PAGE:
When battling to stand out in a hotly contested space, having the ability to cut through the noise with relevant, targeted interactions is invaluable. The key to unlocking these interactions? Personalisation.
This is by no means a groundbreaking discovery – last year’s Conversion Rate Optimization Report from Econsultancy found that 93% of companies are seeing an uplift in conversion rates when using personalisation. It is easy to see, therefore, why marketers continue to embrace it in almost all areas of their practice
However, to take this aspect of their marketing activity to the next level, companies must begin to build a more thorough understanding of their customer’s state of mind throughout digital transactions. The faster companies turn these insights into action, the faster they will grow into successful customer-centric organisations.
In this piece, I’ll examine how marketers can use psychological principles to better understand how consumers think when they buy, and use it to apply a ‘human touch’ in their campaigns.
The psychology of the sale
At a superficial level, personalised marketing often enables minor improvements to the overall customer experience, which translate into small but tangible purchases and results. In many cases though, an issue emerges in the types of data that marketers use to inform their activations — basing critical decisions purely on what customers buy only paints half the picture.
While this insight is extremely useful, you can risk ignoring the mindset that customers are in when they buy. It is common knowledge among marketing professionals that consumers are intrinsically unpredictable.
In fact, a recent study by Clicktale discovered that three quarters (76%) of big data professionals agree that consumers are fundamentally irrational when they shop. Because of this, insight sourced purely from past purchases will not be accurate enough to deliver meaningful conversion.
It is here we see how examining ‘digital body language’, as Liraz Margalit, Web Psychologist at Clicktale phrases it, plays a role in building a detailed picture of the customer journey. Through exploring the demands, behaviours and moods that customers exhibit as they move through the platform, brands can personalise experiences much more effectively.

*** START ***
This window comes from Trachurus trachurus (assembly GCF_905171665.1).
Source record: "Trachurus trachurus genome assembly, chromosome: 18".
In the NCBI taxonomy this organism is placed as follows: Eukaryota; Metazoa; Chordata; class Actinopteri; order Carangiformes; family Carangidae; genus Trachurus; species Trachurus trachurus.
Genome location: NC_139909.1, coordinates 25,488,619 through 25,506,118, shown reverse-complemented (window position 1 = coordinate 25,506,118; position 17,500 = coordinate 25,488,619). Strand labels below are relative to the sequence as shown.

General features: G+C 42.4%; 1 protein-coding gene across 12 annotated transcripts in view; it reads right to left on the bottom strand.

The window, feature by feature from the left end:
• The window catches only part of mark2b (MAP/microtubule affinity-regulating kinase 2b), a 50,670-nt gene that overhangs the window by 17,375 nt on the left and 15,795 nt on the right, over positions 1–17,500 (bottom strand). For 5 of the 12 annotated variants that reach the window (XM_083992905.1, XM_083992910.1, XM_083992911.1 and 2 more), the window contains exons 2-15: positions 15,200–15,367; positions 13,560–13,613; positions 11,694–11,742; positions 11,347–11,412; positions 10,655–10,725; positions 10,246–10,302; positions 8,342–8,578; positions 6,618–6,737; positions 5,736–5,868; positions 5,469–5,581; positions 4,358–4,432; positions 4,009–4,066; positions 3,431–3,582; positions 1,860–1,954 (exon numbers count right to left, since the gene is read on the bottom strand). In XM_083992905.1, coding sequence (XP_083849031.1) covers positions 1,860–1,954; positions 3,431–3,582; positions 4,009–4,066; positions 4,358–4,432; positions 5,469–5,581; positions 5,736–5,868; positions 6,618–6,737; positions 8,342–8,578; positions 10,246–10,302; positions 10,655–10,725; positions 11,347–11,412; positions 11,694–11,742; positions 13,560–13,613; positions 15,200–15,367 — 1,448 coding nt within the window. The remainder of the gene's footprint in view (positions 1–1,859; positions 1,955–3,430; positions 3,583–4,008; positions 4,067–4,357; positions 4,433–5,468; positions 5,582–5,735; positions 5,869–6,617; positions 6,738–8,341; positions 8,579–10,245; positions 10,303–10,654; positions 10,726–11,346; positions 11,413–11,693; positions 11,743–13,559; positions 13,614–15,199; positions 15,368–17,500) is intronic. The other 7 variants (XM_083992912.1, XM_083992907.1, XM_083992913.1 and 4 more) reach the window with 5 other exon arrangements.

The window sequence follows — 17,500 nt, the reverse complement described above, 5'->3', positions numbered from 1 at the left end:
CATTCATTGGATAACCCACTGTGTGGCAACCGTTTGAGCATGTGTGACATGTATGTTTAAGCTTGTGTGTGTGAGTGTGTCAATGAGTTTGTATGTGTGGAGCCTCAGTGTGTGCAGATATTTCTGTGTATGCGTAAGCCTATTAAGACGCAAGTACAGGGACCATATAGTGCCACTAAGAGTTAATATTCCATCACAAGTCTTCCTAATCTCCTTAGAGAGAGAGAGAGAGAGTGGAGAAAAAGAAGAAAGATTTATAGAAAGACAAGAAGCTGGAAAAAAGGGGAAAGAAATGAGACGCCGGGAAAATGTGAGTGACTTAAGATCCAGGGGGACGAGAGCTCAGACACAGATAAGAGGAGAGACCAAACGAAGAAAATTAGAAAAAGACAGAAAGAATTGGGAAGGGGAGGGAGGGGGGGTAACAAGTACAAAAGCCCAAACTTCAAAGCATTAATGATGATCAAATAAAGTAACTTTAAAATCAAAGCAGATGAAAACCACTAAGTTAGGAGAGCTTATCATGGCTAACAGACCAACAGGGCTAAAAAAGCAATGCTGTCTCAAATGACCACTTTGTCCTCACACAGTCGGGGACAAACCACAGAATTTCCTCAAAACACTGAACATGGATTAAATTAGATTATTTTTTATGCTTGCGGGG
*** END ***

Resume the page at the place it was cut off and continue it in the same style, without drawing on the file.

Digital marketers can capture this through measuring digital gestures and micro-signals made by customers, including mouse moves, scrolls, taps, and zooms. By drawing enough of this data through a variety of use cases, patterns will emerge that can help build out an understanding of digital psychology.
High street retailers have always embraced this element of psychology. In-store assistants will adjust their approach to a customer who is visibly frustrated compared to one that appears happy to browse. With new research from PwC highlighting that shops are currently disappearing from the British high street at a rate of 14 per day, creating a more human experience will be vital to ensure a high level of customer service is maintained.
Capturing and examining this data is just one part of a successful approach to personalised marketing. The second and arguably more vital aspect is applying insight through a dynamic, experimentation process.
The culture of personalisation
Whilst the majority marketers continue to adopt personalisation in part, most struggle to scale initiatives across all of their activity. Failing to create a consistent virtual experience will ultimately damage brand perception.
Budget and technology constraints are often blamed for failures in this area, however it regularly comes down to a cultural issue. The real challenge is to transform the marketing department’s processes in order to unlock the full potential of personalisation.
Marketers have traditionally carried out their key activations based on a rigid, planned calendar. Where many marketing departments get stuck is in shifting away from this into the more fluid world of customer-generated signals.
To make this change, teams must be far more dynamic and able to react to dramatic shifts in consumer demand. This can be achieved by building a small, agile team with sufficient IT, analytics, creative and project management skills built in.
Alternatively, many businesses are empowering employees outside the marketing department with the tools and training to implement meaningful change through evidence-based testing. Whichever approach is taken, the key is having the technological ability to adapt swiftly, coupled with cultural support throughout the organisation.
Ultimately, to build “digital body language” as a core dataset in your marketing arsenal, businesses must first ensure they have the infrastructure to support it.
The key to deploying this lies in getting to know the customer beyond just what they are buying and being able to apply this knowledge quickly and dynamically. This is where the most successful organisations will set themselves apart.
For more on applying customer data to create a personalised customer experience, download Econsultancy’s The Customer Data Imperative report.